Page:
This interesting article investigated the effects of smoking on disability progression and disease severity in 895 people with MS with mean disease duration of 17 years. 49% of participants were regular smokers at the time of diagnosis or disease onset (ever smokers).
They found that the average disease severity as measured by the MS severity scale was greater in ever-smokers, by 0.68. The risk of reaching EDSS scores of 4 and 6 in ever-smokers compared to never-smokers was 1.34 and 1.25 respectively. Current smokers showed 1.64 and 1.49 times higher risk of reaching EDSS scores 4 and 6 compared with non-smokers. Those that stopped smoking either before or after the onset of disease (ex-smokers) had a significantly lower risk of reaching EDSS scores 4 and 6 than current smokers. They did not find any significant difference between ex-smokers and non-smokers in relation to EDSS scores 4 and 6.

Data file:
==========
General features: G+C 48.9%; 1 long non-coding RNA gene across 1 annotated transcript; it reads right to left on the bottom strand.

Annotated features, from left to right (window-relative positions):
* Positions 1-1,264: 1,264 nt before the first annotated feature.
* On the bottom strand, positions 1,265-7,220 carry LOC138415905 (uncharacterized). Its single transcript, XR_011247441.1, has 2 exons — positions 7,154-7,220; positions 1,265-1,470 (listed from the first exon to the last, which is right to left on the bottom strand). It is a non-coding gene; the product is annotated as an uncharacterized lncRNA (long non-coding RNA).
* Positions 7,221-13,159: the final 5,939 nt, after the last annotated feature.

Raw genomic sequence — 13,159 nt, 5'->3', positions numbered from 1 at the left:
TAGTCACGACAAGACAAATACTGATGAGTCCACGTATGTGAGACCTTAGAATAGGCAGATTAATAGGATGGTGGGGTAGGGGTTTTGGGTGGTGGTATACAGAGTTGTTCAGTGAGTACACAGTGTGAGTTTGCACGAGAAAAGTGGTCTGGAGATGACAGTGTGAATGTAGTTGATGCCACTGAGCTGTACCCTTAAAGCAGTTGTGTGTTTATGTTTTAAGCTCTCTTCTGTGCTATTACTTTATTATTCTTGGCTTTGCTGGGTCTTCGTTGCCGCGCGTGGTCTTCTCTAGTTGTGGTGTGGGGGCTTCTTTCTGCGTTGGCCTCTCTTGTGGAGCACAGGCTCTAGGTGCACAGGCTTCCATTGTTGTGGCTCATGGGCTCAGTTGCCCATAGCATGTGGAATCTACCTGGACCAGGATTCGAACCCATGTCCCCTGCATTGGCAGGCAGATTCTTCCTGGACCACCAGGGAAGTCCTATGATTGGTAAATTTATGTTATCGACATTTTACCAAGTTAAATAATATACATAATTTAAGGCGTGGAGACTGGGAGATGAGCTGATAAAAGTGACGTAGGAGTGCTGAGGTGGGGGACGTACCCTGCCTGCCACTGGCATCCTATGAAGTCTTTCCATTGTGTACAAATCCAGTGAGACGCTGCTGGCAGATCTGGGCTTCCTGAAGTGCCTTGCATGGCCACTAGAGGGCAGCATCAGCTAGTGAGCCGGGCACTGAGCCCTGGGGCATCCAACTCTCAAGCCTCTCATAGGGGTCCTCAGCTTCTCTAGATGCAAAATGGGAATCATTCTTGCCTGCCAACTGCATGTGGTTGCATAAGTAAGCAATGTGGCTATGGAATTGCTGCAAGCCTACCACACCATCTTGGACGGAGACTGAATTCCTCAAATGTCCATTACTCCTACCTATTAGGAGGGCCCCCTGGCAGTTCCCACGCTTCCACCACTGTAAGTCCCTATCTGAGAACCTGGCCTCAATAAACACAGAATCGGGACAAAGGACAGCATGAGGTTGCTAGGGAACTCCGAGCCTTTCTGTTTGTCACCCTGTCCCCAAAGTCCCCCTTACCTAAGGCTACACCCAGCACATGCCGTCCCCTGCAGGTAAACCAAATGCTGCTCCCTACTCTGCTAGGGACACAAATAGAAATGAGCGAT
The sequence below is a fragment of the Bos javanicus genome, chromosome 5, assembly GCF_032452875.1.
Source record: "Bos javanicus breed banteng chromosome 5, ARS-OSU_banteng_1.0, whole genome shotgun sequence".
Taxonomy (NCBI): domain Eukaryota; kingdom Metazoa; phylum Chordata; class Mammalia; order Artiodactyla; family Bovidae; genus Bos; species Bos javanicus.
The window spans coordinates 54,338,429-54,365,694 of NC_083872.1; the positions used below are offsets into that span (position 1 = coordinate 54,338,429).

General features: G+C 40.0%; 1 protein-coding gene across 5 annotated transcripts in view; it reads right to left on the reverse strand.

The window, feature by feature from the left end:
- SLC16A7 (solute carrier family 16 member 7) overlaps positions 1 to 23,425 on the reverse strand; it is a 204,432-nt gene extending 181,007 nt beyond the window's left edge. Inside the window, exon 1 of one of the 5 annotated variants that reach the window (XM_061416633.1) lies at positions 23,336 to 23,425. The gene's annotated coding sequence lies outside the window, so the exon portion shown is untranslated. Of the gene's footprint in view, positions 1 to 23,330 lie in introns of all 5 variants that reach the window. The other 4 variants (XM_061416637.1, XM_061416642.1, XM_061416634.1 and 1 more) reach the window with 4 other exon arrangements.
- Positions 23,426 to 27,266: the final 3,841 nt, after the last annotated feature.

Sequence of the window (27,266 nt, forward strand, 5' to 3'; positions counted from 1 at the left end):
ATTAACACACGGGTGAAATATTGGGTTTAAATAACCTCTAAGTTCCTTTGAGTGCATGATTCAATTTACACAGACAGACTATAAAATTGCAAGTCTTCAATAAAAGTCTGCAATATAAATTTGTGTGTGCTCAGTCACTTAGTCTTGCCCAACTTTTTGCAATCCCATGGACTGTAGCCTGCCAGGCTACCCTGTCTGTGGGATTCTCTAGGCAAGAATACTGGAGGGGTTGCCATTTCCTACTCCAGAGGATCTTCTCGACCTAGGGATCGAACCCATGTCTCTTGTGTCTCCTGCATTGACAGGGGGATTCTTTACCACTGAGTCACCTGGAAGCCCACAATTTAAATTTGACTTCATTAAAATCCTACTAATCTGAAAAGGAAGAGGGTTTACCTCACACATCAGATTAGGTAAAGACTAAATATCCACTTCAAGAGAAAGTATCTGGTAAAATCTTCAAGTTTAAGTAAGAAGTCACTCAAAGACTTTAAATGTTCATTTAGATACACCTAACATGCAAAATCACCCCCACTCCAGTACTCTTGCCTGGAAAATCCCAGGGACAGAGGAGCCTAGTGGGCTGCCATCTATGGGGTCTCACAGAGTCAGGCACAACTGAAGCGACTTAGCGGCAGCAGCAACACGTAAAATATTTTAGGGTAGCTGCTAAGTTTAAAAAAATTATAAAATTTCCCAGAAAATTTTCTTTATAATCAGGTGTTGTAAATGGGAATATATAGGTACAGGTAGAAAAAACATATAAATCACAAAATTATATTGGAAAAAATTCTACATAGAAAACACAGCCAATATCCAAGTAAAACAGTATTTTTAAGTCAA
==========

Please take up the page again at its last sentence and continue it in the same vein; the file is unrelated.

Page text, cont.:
Therefore this study demonstrates that regular smoking is associated with more severe disease, in addition to faster progression to disability. A slower progression of disability is seen in smoking cessation whether before or after disease onset.
Authors: Manouchehrinia A, Tench CR
Source: Brain. 2013 Jun 11. [Epub ahead of print]
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